Lawsuit Accuses Apple Of Rigging The Competition With iCloud's 5GB Storage Plan

iCloud running a MacBook Air, iPad, and iPhone.
A class-action lawsuit filed in the US District Court for the Northern District of California alleges that Apple has created an "illegal monopoly" with its iCloud storage service. According to the lawsuit, "iCloud is no better (and often inferior" to alternative cloud storage services, but through "surgical technological restraints," Apple has turned iCloud into a dominant cloud platform, ultimately resulting in consumers paying more to back up their devices.

"Apple has achieved market dominance by rigging the competitive playing field so that only iCloud can win...While competing cloud providers can access and host certain iPhone and iPad data (e.g., photos and videos), Apple arbitrarily sequesters a set of files (mainly app data and device settings) and denies all but iCloud permissions to host them," the lawsuit states.

According to the lawsuit, as a result of Apple's tactics, rival cloud storage platforms like Dropbox,, and others are effectively prevented from offering a full service alternative; they can only host videos, photos, and certain other data files, but not all of the data that users might want for a wholesale device restoration.

"As Apple knows, this is an unattractive option. It requires juggling multiple cloud accounts with multiple interfaces and splitting files between them. This is far less convenient than using a single cloud storage service capable of storing all file types in one location. Through the restraints challenged in this lawsuit, Apple has ensured that only iCloud can perform this basic function," the lawsuit states.

The lawsuit further alleges that a plausible reason for this tactic does not exist, whether it be technological or rooted in security. Instead, the lawsuit claims the Apple's restraints only exist to stifle competition, which it says is reflected in Apple's 80% gross margin for iCloud. That's nearly twice as high as Apple's company-wide margin, the lawsuit points out.

Apple iCloud storage tiers, pricing, and features.
Click to expand the full list of features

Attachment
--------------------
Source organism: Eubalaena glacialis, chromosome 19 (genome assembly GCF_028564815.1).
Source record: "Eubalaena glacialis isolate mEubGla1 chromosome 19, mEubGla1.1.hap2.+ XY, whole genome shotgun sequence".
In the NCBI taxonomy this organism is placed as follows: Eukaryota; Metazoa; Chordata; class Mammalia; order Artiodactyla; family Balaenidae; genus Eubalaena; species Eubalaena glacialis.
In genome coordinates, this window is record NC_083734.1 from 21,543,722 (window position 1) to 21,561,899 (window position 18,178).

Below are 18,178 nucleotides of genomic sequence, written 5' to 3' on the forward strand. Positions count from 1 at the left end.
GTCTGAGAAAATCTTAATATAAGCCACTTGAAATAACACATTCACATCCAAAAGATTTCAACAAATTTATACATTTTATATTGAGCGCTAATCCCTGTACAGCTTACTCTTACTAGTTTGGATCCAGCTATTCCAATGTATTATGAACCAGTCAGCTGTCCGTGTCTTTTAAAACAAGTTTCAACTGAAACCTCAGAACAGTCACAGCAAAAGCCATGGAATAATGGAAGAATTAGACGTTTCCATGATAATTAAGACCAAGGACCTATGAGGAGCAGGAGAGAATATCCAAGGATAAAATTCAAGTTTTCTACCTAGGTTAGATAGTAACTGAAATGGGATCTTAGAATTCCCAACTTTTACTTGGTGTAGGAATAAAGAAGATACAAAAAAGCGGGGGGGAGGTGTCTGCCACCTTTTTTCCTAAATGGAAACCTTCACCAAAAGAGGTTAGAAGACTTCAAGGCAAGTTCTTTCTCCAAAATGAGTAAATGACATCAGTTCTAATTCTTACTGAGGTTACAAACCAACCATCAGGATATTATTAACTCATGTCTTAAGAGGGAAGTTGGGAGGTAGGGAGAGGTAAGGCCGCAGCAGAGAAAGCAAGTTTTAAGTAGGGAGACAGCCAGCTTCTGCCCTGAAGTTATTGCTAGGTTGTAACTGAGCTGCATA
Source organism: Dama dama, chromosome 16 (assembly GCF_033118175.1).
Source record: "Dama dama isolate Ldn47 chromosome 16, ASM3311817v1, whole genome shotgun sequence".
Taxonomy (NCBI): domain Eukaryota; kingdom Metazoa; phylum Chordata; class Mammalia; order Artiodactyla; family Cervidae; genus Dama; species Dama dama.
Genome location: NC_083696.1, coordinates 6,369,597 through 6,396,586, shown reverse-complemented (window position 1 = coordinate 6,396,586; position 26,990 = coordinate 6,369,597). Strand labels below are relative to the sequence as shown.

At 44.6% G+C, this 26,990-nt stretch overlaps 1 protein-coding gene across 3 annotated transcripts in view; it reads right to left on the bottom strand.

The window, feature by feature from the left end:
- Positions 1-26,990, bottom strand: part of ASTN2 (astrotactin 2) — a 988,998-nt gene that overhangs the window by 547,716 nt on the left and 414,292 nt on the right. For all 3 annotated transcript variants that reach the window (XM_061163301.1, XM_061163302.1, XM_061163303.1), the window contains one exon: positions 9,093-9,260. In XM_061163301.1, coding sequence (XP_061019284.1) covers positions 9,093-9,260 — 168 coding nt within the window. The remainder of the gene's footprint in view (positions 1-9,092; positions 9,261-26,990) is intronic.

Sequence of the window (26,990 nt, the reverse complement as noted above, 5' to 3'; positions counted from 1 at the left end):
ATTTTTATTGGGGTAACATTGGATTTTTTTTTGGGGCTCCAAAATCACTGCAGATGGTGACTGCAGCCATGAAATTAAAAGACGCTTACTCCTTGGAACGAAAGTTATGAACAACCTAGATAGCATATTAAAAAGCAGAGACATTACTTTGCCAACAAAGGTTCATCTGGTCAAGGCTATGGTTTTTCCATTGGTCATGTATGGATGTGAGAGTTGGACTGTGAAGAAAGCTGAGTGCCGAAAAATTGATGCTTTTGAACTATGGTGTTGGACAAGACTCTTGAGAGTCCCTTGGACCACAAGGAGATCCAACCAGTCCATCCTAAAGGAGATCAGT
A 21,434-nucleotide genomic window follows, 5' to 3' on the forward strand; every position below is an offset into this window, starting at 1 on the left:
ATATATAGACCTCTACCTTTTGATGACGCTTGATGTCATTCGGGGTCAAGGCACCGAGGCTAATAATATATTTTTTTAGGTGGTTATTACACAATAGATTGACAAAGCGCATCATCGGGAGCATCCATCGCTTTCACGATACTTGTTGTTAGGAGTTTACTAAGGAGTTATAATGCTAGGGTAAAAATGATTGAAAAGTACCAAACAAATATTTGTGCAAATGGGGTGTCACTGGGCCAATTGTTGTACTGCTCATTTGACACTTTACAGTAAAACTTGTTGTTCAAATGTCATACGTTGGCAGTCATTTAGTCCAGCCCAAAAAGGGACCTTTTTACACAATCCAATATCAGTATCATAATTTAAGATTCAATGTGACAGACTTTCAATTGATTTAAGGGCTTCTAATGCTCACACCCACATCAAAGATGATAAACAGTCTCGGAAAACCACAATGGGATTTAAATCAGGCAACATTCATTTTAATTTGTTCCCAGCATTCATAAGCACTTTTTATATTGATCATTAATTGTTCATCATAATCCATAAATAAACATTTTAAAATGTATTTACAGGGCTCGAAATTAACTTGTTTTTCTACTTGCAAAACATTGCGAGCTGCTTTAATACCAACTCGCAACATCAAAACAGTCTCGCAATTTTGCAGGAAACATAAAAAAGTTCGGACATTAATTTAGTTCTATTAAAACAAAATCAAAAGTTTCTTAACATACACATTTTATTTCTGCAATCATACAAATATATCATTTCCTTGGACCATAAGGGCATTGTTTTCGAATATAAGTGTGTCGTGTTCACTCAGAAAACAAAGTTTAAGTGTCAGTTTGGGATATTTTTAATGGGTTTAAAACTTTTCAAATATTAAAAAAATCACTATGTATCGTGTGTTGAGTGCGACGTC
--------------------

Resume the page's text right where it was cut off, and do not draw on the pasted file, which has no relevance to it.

For anyone who is not familiar with iCloud, Apple offers users 5GB of storage for free, which also includes automatic syncing and access to a user's data across all devices. If that's not enough, there are several iCloud+ plans that users can purchase. They cost $0.99/month for 50GB, $2.99/month for 200GB, $9.99/month for 2TB, $29.99/month for 6TB, and $59.99/month for 12TB. Each of the paid tiers also comes with additional perks, such as the ability to share iCloud storage with up to five family members. Additionally, up to 2TB of iCloud storage is included in the company's Apple One plans.

According to the lawsuit, most Apple users find the 5GB of iCloud storage insufficient and end up purchasing a paid plan, with 50GB being the most popular among those.

"Apple is marking up its marginal costs by staggering amounts. For the 5 to 50GB tier, Apple pays Google $1.86 annually per GB for storage infrastructure, and charges consumers $11.88. For the 50 to 200GB tier, it pays Google $7.44 annually per GB and charges consumers $35.98. And for the 200GB to 2TB tier, Apple pays Google $74.40 annually per GB and charges consumers $119.99," the lawsuit states.

The iCloud lawsuit (PDF) refers to this price structure as yielding "eye-watering gross margins." There's more to digest in the 37-page filing. The law firm representing the class action lawsuit (Hagens Berman) also set up a page for iCloud users to join the lawsuit.